Wednesday, January 20, 2016

Films about women entrepreneurs

I haven't seen this movie yet, but I've seen lots of clips from it and know what it's about. I love movies about women entrepeneurs. So I've decided to use this topic for this month's Cimilar Cinema.  I've added three examples below that you should see if you want to be inspired to make millions as Joy did, selling mops!

From 1987 we watch Diane Keaton in Baby Boom go from an executive to a very successful self employed business woman. Her great idea strikes in the midst of a challenge. Career-driven Diane Keaton is a new mom. It's not really her baby, but that's beside the point. She quits her demanding job to focus on the baby and in the midst of a breakdown, she discovers an unserved market with a huge demand in natural baby food. The lesson is - opportunities are everywhere — if you’re paying attention!

In 1988 Melanie Griffith shows us how to get to the top in the financial world in Working Girl. This film directed by the late Mike Nichols tells the story of a Staten Island secretary working in the mergers and acquisition department of a Wall Street investment bank. When her boss, played by Sigourney Weaver breaks her leg skiing, Tess uses her absence and connections, including her beau (Harrison Ford) to put forward her own idea for a merger deal.

How about Mildred Pierce? It's a classic film from 1947 starring Joan Crawford who wants to succeed in business and does, but the rest of her life is a mess. In order to please her bad seed-like daughter (played against type by Ann Blythe) Joan starts a chicken restaurant which becomes very successful and makes Joan rich. Unfortunately she has a bad habit of choosing the wrong men and this is ultimately her downfall.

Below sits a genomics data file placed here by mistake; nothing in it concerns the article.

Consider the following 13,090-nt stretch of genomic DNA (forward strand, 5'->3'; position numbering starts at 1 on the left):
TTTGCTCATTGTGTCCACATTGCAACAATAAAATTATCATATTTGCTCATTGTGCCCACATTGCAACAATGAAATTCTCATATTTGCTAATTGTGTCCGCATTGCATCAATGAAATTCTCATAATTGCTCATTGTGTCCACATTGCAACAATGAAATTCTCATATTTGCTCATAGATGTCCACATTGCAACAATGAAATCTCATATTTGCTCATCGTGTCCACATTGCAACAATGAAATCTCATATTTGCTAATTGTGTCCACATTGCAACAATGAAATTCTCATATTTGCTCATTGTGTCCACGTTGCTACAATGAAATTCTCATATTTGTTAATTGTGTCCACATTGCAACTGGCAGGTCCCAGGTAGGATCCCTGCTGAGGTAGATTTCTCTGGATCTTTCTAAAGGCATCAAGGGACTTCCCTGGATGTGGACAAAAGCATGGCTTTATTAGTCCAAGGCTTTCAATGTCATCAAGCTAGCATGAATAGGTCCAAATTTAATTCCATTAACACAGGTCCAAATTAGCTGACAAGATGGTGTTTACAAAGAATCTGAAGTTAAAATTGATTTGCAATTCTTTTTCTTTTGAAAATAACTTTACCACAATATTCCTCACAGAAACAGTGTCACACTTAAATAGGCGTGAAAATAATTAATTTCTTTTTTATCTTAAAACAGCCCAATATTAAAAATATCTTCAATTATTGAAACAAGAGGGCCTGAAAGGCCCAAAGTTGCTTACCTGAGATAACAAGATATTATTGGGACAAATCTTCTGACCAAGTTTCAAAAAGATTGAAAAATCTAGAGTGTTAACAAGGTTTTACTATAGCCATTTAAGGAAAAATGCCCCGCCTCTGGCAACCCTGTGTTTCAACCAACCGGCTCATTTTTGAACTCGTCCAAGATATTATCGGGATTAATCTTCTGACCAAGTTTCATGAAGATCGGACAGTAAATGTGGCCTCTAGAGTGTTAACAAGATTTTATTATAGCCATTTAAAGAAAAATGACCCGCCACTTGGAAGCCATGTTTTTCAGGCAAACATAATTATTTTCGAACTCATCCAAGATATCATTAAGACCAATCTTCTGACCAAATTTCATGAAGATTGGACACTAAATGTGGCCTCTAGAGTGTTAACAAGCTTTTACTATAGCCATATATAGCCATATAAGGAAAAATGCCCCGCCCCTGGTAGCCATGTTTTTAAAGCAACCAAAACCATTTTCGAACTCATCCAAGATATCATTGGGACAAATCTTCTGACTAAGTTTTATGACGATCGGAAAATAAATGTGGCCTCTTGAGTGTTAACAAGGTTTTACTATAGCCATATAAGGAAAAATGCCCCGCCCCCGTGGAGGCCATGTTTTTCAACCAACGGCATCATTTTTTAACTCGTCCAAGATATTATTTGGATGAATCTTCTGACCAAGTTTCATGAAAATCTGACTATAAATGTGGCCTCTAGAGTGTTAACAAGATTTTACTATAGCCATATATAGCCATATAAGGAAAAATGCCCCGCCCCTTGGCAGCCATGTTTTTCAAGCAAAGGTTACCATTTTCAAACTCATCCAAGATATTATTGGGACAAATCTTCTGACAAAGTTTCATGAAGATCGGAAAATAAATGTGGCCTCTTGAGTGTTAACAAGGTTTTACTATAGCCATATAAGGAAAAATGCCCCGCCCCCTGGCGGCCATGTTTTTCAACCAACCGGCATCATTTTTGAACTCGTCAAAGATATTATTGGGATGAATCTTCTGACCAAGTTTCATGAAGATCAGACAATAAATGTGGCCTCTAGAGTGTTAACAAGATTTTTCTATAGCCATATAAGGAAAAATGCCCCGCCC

Two other great examples of female entrepeneur films would be Coco Before Chanel and the greatest of all time business women, Scarlet O'Hara in Gone with the Wind. Do you have a favorite?

Thursday, November 19, 2015

Eiffle Tower Films

I know we're all in shock after this past weekend and the horrible events in Paris. I thought I'd do a tribute to the Eiffel Tower - such an iconic part of Paris. So this post will be devoted to films that feature this magnificent landmark.

First from 1949, the film The Man on the Eiffel TowerIn Paris, a down and out medical student Johann Radek (Franchot Tone) is paid by Bill Kirby (Robert Hutton) to murder his wealthy aunt. A knife grinder (Burgess Meredith) is suspected, but Radek keeps taunting the police until they realize that he is the killer. The police and Maigret (Charles Laughton) are led on chases through the streets and over the rooftops of Paris and finally up the girders of the Eiffel Tower. 

From 1951 is the film, The Lavender Hill Mob. Remember this one? A meek clerk (Alec Guinness), his buddy (Stanley Holloway) and crooks melt hijacked Bank of England gold into Eiffel Tower souvenirs. Hilarious adventures follow - some on the Eiffel Tower itself.